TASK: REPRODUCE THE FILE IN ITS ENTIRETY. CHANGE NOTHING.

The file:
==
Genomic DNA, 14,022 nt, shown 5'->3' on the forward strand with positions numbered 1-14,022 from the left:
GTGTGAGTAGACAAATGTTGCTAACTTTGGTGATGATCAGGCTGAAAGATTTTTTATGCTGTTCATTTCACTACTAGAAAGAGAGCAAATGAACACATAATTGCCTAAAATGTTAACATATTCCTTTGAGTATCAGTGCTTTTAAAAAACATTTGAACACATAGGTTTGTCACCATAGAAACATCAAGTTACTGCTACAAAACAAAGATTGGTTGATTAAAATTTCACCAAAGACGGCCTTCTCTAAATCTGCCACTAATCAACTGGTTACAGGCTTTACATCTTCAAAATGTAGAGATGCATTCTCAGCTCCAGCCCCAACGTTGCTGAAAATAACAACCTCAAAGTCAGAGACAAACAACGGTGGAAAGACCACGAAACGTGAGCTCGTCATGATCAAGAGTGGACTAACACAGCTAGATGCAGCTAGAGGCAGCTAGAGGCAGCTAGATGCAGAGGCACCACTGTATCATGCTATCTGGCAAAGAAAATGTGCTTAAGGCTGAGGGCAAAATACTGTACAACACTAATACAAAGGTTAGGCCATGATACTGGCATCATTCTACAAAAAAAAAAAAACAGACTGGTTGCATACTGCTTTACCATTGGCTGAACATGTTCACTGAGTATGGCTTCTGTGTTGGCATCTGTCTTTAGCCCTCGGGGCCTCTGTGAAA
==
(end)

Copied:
Genomic DNA, 14,022 nt, shown 5'->3' on the forward strand with positions numbered 1-14,022 from the left:
GTGTGAGTAGACAAATGTTGCTAACTTTGGTGATGATCAGGCTGAAAGATTTTTTATGCTGTTCATTTCACTACTAGAAAGAGAGCAAATGAACACATAATTGCCTAAAATGTTAACATATTCCTTTGAGTATCAGTGCTTTTAAAAAACATTTGAACACATAGGTTTGTCACCATAGAAACATCAAGTTACTGCTACAAAACAAAGATTGGTTGATTAAAATTTCACCAAAGACGGCCTTCTCTAAATCTGCCACTAATCAACTGGTTACAGGCTTTACATCTTCAAAATGTAGAGATGCATTCTCAGCTCCAGCCCCAACGTTGCTGAAAATAACAACCTCAAAGTCAGAGACAAACAACGGTGGAAAGACCACGAAACGTGAGCTCGTCATGATCAAGAGTGGACTAACACAGCTAGATGCAGCTAGAGGCAGCTAGAGGCAGCTAGATGCAGAGGCACCACTGTATCATGCTATCTGGCAAAGAAAATGTGCTTAAGGCTGAGGGCAAAATACTGTACAACACTAATACAAAGGTTAGGCCATGATACTGGCATCATTCTACAAAAAAAAAAAAACAGACTGGTTGCATACTGCTTTACCATTGGCTGAACATGTTCACTGAGTATGGCTTCTGTGTTGGCATCTGTCTTTAGCCCTCGGGGCCTCTGTGAAA